[28] The formal testing she carried out highlighted that the child visual motor integration was weak; that certain aspects of his visual perceptual processing were weak; that his mathematical processing was weak; that his writing speed was slow; that his upper limp speed and dexterity were retarded and that he physically presented with a postural asymmetry about the shoulder girdle with the left shoulder riding higher than the right during bilateral upper limb physical activities. The left upper limb, in other words, the non-dominant limb has diminished sensation. The loss of sensory abilities was detected on the lateral aspect of the humerus adjacent to and including the 18 centimetre railroad operative scar. The lateral aspect of the elbow and the forearm slightly reduced the extension of the left elbow with a residual flexion deformity, was noted.

[29] Concerning the child’s future education, the occupational therapist commented:

His assessment results suggest that he has underlying difficulties in several core areas of function; the etiology of such difficulties is not clear and could well have predated his accident. Equally, were he to be found to have had a concussional injure, (sic) core areas of fall out could be identified and/or attributed to such an injury. Whatever the case, it is anticipated that Daniel will have difficulties negotiating his way through the more demanding requirements of higher grades at school in which self directed study and increased volumes of work are inherent. Deference is made to the Educational psychologist regarding his aptitude for mainstream schooling, and/or the necessity for remedial support in future years at school. Future training options will be determined by the level of schooling attained; opportunities for skills training in which bimanual tasks are (sic) inherent are likely to be narrowed.”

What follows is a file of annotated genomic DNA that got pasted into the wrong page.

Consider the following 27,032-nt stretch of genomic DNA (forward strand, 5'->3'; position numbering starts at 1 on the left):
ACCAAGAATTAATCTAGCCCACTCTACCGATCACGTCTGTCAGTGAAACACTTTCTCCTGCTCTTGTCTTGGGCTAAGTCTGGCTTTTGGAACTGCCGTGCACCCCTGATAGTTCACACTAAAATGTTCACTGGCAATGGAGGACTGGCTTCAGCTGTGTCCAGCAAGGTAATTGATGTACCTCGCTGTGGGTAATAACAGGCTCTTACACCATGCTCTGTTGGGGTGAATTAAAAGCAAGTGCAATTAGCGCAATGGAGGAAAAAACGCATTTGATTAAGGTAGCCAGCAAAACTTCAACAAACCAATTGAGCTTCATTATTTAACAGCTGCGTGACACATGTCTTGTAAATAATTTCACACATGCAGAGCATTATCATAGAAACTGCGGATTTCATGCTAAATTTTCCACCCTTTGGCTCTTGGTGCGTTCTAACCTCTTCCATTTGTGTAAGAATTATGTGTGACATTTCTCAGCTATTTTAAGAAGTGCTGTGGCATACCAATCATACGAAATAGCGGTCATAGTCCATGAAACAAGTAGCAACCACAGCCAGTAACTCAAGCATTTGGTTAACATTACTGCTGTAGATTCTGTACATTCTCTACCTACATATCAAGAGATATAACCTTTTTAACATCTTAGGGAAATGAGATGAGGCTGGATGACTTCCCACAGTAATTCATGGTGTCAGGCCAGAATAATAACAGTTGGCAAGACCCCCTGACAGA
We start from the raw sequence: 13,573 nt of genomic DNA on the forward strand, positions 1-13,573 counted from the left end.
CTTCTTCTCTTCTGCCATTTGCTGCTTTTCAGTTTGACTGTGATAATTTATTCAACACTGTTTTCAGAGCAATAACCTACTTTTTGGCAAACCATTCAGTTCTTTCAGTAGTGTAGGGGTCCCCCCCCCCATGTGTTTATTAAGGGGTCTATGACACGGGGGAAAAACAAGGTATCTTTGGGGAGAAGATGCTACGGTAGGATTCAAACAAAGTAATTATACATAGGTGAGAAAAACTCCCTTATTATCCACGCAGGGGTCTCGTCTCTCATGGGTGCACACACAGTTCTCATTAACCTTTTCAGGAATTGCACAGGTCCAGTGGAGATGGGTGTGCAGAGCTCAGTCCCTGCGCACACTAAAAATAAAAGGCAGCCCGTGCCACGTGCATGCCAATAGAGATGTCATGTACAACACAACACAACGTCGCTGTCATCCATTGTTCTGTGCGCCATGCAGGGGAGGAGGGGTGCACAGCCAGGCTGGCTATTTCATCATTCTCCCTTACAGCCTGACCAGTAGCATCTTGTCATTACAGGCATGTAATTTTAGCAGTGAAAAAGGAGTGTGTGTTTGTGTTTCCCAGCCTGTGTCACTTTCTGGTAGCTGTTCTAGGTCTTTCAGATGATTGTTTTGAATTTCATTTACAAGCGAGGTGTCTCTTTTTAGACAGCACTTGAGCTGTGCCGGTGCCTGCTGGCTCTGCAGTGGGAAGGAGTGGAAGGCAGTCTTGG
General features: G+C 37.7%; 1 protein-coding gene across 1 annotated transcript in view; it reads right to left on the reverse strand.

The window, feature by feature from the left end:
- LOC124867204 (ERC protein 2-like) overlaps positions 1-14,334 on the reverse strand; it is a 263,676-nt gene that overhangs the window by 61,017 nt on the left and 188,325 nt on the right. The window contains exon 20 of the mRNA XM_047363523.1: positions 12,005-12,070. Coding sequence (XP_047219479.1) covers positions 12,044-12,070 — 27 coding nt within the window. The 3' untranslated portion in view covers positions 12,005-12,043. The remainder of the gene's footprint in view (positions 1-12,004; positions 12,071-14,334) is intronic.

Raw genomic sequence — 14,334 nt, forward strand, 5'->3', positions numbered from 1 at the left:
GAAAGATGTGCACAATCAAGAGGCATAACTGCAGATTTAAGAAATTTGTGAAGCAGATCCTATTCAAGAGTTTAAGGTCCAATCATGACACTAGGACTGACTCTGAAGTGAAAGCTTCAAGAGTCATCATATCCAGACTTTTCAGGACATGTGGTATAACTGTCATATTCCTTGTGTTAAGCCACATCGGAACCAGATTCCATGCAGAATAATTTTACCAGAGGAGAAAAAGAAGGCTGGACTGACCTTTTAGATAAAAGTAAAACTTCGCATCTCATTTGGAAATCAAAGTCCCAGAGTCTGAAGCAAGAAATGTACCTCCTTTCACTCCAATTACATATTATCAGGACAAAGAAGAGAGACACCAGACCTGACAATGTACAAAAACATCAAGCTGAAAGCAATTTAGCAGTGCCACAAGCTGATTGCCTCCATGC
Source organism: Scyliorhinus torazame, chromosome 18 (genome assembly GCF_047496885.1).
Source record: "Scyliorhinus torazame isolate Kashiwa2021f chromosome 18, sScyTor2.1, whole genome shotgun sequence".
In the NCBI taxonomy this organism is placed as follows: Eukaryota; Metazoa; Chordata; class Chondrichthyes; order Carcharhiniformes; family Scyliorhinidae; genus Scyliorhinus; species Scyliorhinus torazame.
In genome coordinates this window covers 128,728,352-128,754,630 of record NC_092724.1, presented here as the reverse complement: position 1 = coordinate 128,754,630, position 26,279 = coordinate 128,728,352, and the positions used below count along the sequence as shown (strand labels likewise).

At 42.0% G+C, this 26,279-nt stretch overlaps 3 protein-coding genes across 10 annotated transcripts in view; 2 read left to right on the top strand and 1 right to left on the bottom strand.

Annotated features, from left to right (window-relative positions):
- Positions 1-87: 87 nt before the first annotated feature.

[30] My take of the aforesaid witness’ expert opinion was that the child’s ability to do basic things such as shopping, reading, lifting, carrying or performing other functional activities integral to daily human living, would worsen with the passage of time. As a result of his surprising low cognitive functioning and perceptual functioning his scholastic and occupational opportunities would be adversely curtailed – vide p. 52 exhibit “C” for Ms J.C. Bainbridge’s full report.

[31] Mr. Gideon de Kock testified. The purpose of his industrial psychological assessment was to evaluate the child’s psychological functioning from an industrial psychological perspective to determine the extent to which the injuries he sustained may have affected him educationally and vocationally.